Consumer Electronics Association v. Compras and Buys Magazine, Inc. et al
ORDER granting 53 Motion to Compel. Defendant shall file a response to Plaintiff's First Request for Production of Documents, and produce responsive documents, on or before Monday, September 29, 2008. The request for attorneys and fees and costs is denied without prejudice as not justified under the present circumstances of this case. The request may be renewed, however, if Mr. Finocchiaro does not comply with this Order. Signed by Magistrate Judge Andrea M. Simonton on 9/18/08. (AMS)
UNITED STATES DISTRICT COURT SOUTHERN DISTRICT OF FLORIDA CASE NO. 08-21085-CIV-UNGARO/SIMONTON CONSUMER ELECTRONICS ASSOCIATION, Plaintiff, v. COMPRAS AND BUYS MAGAZINE, INC., and JUSTIN FINOCCHIARO, Defendants. / ORDER GRANTING MOTION TO COMPEL Presently pending before the Court is Plaintiff's Motion to Compel Discovery Responses (DE # 53). This motion has been referred to the undersigned Magistrate Judge (DE # 56). Plaintiff seeks an order compelling defendant Justin Finocchiaro to respond to Plaintiff's First Request for Production of Documents, which Plaintiff alleges was served on July 30, 2008 (DE # 53). Plaintiff also seeks to recover its attorney's fees and costs incurred as a result of having to file this motion. For the reasons set forth below, the Motion to Compel is granted, and the request for fees and costs is denied without prejudice. On September 4, 2008, prior to the date that the motion was filed, Defendant Finocchiaro filed a response to a letter demanding the production of documents by August 29, 2008, which stated that he had not received any document request (DE # 52). After the motion was filed, Defendant filed a response which stated that the Court had ordered mediation, and which objected to the requests on the grounds that the documents sought were privileged (DE # 54). Plaintiff replied, stating that the mediation order does not affect Defendant's obligation to produce discovery, and that the blanket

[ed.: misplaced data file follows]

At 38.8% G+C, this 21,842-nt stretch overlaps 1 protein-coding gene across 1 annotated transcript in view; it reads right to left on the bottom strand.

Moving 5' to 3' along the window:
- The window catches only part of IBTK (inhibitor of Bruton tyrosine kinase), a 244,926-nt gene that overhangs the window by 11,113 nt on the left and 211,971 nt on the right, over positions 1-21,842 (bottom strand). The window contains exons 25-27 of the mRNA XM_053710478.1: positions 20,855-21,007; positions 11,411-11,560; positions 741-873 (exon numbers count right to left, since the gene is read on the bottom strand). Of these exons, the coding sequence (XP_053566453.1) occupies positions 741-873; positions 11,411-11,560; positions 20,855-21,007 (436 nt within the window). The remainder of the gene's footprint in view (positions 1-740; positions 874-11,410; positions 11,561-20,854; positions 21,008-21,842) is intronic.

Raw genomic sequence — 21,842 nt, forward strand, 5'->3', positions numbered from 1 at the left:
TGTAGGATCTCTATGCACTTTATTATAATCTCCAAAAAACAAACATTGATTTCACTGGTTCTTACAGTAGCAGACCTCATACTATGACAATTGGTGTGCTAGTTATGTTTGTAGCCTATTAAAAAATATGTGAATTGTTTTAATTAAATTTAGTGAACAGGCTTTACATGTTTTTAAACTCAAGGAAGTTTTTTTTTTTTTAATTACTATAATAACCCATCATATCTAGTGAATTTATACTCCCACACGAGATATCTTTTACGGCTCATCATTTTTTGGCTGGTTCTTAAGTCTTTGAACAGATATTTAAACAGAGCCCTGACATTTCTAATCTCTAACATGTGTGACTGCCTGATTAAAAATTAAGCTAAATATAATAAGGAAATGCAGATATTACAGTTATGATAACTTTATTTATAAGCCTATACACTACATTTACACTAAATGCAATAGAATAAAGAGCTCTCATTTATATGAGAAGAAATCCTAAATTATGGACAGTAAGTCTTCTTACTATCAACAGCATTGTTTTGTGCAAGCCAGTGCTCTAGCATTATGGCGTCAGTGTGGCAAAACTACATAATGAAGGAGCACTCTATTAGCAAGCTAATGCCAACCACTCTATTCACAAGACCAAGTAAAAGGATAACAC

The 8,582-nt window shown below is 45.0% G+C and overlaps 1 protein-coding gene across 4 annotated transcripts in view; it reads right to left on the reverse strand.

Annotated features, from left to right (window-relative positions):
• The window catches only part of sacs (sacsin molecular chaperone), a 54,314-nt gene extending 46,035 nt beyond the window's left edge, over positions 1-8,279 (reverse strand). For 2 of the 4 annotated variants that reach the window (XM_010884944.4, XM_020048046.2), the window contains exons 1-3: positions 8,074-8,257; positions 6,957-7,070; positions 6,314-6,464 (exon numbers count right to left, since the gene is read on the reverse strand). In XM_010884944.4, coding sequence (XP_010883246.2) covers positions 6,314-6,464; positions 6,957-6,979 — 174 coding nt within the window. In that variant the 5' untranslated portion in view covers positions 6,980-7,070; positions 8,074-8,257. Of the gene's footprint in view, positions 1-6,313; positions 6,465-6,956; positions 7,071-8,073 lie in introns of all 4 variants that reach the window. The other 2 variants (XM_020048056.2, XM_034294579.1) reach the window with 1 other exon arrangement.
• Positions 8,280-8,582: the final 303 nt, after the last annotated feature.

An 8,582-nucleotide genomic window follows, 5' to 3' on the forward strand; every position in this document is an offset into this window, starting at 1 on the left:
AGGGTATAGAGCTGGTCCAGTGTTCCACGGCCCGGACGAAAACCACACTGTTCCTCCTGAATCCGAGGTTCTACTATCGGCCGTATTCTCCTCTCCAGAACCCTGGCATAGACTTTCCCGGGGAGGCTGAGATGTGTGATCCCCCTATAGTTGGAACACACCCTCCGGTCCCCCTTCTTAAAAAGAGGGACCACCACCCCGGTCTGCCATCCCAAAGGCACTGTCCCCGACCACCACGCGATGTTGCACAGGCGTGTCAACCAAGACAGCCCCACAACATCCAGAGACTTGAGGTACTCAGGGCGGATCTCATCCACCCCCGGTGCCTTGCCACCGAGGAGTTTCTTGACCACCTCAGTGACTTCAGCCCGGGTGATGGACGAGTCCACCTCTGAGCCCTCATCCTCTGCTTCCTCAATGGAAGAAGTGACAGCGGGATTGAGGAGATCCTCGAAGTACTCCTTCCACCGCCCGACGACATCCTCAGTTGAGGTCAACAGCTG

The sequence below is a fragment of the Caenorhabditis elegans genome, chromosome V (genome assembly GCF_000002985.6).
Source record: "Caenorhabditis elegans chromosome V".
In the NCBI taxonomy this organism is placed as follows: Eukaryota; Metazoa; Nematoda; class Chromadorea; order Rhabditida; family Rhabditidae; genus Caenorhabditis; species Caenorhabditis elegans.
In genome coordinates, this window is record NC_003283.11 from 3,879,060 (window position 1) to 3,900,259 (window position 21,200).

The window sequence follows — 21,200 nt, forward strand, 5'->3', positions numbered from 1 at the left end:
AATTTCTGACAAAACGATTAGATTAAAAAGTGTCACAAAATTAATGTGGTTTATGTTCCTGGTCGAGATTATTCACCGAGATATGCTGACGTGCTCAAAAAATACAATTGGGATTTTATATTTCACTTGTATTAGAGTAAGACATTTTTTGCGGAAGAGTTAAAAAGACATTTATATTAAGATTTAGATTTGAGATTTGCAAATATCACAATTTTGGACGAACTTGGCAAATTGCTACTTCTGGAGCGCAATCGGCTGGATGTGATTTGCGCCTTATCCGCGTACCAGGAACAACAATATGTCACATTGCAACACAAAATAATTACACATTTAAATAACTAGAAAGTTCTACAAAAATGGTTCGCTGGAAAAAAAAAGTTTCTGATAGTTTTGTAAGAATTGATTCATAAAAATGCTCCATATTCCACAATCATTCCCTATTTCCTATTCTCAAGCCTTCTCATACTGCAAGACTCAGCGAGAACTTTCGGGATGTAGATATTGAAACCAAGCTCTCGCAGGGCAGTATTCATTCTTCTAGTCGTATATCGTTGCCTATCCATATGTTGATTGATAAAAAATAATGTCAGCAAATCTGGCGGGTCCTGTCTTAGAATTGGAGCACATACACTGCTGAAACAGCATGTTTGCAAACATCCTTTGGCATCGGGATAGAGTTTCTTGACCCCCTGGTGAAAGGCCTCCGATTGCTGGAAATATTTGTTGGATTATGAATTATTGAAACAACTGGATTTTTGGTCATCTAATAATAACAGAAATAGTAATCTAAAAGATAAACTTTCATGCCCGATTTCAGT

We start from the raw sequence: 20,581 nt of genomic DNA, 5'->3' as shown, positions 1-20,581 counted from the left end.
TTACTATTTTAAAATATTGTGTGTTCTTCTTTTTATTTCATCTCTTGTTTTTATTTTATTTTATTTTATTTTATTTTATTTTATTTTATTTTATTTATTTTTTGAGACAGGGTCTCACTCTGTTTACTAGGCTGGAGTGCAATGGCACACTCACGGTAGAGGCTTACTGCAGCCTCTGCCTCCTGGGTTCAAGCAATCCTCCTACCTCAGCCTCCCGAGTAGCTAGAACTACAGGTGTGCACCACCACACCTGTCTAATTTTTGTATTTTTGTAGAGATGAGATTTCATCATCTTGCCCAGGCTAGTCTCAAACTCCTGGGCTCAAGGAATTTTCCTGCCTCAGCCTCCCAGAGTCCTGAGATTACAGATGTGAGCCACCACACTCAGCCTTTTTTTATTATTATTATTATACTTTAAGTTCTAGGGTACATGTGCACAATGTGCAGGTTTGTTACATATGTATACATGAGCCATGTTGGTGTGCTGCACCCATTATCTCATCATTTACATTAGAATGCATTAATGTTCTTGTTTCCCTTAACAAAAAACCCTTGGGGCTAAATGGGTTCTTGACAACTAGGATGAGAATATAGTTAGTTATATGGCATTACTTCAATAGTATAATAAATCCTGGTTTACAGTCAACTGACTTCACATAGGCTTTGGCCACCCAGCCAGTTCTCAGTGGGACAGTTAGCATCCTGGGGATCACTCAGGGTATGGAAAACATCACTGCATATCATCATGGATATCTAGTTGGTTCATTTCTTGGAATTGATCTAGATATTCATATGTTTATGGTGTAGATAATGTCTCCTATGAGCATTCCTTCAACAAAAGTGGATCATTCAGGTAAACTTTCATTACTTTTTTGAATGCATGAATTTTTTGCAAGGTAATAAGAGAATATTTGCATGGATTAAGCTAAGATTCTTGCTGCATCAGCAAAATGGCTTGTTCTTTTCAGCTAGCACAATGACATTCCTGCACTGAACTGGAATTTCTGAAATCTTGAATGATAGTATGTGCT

assertion of privilege was untimely and not sufficiently specific (DE # 57). Plaintiff also argued that although Defendant Finocchiaro could choose not to conduct discovery on his own behalf, he was required to respond to Plaintiff's discovery requests (DE # 57). Defendant responded that the discovery deadline is December 5, 2008, and requested that he be permitted to conduct discovery "without impediment from Plaintiff." (DE # 58) . Plaintiff's motion is granted, for the following reasons. The fact that the court has ordered mediation does not affect any party's obligation to comply with discovery requests. In fact, mediation is usually most useful after at least some discovery proceedings have occurred. The fact that the discovery deadline is December 5, 2008, does not mean that the parties can wait until that date before responding to any discovery requests. In addition, a blanket claim of privilege is insufficient. If Defendant Finocchiaro seeks to claim a privilege, he must file a privilege log that complies with the Local Rule 26.1.G.3(b), which provides: (b) Where a claim of privilege is asserted in objecting to any interrogatory or production demand, or sub-part thereof, and an answer is not provided on the basis of such assertion: (i) The attorney [or pro se party] asserting the privilege shall in the objection to the interrogatory or document demand, or subpart thereof, identify the nature of the privilege (including work product) w hich is being claimed and if the privilege is being asserted in connection with a claim or defense governed by state law, indicate the state's privilege rule being invoked; and (ii) The following information shall be provided in the objection, unless divulgence of such information would cause disclosure of the allegedly privileged information: (A) For documents or electronically stored information, to the extent the information is readily obtainable from the witness being deposed or